Flipping Your Ira Into A Roth

by Barry Waxler - Date: 2007-04-28 - Word Count: 515 Share This!

For tax purposes, many people are considering converting their IRA to a Roth. Alas, there are a number of factors you need to take into account before doing this.

The Roth IRA is often so attractive that holders of Traditional IRAs seek to convert their account into a Roth. This is something that needs to be given some careful evaluation. The first thing, of course, is to make sure you are qualified. There are certain rules regarding conversions that must be considered first. There is a 60-day limit on conversions and other regulations that might make the conversion impossible.

If you are qualified to make a conversion, the next problem is to determine if you are qualified for a Roth IRA. If you are doing an IRA conversion to Roth IRA, you must meet the gross income qualification. This eligibility requirement is currently $99,000 for a single tax payer and $156,000 for married filing jointly. If your income is over this you cannot convert to a Roth IRA. It is not possible for married people to get around this limit by filing separately. The rules specifically prohibit married people who file separately from converting a Traditional IRA to a Roth IRA.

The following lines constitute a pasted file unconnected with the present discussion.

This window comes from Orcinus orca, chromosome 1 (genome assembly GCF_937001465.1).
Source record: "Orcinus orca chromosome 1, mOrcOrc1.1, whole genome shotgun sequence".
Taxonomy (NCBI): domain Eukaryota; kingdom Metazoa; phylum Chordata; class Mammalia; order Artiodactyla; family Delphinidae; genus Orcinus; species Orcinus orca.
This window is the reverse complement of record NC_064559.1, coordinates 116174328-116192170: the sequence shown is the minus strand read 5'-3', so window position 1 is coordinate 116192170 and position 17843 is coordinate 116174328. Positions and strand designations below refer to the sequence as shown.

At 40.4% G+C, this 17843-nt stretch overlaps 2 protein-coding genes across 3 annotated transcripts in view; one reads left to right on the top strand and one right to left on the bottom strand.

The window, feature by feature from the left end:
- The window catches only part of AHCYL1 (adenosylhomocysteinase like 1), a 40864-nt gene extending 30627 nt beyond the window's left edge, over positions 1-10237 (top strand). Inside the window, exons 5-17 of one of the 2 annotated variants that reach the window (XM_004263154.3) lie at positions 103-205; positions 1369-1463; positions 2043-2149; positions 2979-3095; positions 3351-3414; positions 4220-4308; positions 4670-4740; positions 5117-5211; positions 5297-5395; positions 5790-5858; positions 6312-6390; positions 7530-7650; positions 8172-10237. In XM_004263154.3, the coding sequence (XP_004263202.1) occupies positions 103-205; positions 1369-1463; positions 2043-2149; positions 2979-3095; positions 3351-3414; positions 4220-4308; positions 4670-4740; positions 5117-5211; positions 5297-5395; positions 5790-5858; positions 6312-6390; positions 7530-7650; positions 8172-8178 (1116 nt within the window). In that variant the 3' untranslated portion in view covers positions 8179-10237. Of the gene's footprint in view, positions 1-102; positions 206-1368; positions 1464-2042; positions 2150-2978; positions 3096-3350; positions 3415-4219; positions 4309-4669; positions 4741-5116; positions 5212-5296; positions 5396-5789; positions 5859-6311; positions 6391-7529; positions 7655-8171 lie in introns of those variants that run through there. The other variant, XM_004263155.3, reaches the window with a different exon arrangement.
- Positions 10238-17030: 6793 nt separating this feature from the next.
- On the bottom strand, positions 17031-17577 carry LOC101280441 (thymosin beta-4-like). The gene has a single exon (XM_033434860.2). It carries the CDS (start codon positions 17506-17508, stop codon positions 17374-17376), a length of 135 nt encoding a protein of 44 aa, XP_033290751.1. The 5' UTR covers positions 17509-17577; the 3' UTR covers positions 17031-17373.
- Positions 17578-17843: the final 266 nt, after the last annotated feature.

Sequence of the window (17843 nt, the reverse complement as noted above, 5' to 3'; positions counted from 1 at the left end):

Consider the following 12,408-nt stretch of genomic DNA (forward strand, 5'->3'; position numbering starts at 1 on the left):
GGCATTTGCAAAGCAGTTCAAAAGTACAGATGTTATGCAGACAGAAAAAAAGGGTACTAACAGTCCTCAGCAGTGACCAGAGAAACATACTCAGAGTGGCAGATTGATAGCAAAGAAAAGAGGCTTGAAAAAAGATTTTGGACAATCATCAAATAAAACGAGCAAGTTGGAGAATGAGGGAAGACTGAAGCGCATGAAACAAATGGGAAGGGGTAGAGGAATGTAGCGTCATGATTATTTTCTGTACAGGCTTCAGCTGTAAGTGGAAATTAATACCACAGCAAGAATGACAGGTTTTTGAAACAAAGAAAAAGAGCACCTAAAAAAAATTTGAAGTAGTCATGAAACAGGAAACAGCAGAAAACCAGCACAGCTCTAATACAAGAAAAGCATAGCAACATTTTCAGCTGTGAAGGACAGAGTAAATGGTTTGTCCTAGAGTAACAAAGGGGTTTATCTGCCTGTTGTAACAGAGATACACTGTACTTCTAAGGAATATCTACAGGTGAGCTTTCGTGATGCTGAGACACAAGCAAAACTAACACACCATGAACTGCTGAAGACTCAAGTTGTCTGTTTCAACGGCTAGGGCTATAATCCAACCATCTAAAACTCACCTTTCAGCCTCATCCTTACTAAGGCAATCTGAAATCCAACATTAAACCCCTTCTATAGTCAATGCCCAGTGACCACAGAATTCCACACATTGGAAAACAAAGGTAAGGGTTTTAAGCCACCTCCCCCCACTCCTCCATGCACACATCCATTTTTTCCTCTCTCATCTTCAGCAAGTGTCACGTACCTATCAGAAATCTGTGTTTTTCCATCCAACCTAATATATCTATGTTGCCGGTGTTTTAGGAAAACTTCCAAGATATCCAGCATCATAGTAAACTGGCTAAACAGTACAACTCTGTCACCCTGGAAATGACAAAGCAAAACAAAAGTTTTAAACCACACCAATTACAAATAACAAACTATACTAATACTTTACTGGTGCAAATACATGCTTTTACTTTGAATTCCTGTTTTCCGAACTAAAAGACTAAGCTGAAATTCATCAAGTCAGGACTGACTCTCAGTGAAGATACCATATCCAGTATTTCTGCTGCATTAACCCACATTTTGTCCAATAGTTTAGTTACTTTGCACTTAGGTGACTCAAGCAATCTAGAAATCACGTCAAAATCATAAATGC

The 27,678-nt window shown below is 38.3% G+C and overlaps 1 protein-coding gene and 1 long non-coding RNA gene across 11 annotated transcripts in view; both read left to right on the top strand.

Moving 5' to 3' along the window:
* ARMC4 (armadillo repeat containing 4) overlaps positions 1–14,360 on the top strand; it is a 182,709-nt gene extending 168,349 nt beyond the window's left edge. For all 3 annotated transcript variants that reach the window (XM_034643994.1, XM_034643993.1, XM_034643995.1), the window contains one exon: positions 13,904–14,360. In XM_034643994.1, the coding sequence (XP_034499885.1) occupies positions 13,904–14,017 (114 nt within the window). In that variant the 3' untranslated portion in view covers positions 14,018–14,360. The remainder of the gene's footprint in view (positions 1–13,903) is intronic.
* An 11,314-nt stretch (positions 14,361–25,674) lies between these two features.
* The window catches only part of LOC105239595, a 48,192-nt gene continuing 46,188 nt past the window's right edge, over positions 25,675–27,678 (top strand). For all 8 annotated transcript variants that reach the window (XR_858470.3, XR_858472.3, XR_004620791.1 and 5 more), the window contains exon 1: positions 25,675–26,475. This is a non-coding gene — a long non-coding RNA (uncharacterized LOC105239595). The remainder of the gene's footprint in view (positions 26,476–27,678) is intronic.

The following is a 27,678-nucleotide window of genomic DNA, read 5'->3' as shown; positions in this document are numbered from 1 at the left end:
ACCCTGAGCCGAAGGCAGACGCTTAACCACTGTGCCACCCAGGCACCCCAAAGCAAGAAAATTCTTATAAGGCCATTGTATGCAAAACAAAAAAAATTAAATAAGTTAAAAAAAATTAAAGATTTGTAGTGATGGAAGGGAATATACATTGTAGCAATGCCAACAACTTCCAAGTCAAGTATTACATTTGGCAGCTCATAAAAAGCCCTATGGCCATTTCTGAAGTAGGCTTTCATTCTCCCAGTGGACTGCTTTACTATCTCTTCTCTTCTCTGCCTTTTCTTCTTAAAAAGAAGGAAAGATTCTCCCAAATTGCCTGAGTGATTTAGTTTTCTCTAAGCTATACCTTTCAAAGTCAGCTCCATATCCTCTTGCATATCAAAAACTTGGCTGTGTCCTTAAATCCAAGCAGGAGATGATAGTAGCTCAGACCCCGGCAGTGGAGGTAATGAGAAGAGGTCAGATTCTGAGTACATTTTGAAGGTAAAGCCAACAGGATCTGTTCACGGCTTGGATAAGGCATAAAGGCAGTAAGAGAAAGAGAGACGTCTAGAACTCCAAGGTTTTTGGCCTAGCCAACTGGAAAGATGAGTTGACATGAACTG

You will have to pay taxes when you make the conversion. The reason for this is that you have not paid them when you deposited funds into the Traditional IRA and you are not going to have to pay them when you withdraw the funds from the Roth IRA. You are going to have to pay them sometime. There is no escape from that. The time they are paid is at the time of the conversion. This is an important consideration. Some people plan to pay the taxes with a portion of the distribution and then convert the remainder into the Roth IRA. This plan will involve not only the taxes, but also an early withdrawal penalty of 10%.

If you have excessive funds available that can handle the tax burden and can conversion the entire distribution without penalty, you are going to be better off in the long run. It is important to have some kind of projection of your future earnings and investment prospects. The major advantage of a Roth IRA is the fact that it defers earnings from taxation when they are distributed after age 59 and a half. There is also no mandatory withdrawal after the age of 70 and a half like there is with a Traditional IRA. Finally, the Roth IRA will have advantages over the Traditional IRA if you become wealthy enough that estate tax becomes an issue.

A person needs to have a comprehensive, coordinated, and continuous financial plan to give him the best chance of reaching retirement age financially secure. The issue of a retirement account has to be fitted into this plan in a way that produces the best results when considering your own individual situation. The advice of a financial professional can come in handy when considering the possibility of an IRA conversion to Roth IRA. This is true of just about any major decision concerning IRAs.

Related Tags: retire, retirement, saving, convert, conversion, ira, converting, retiring, roth

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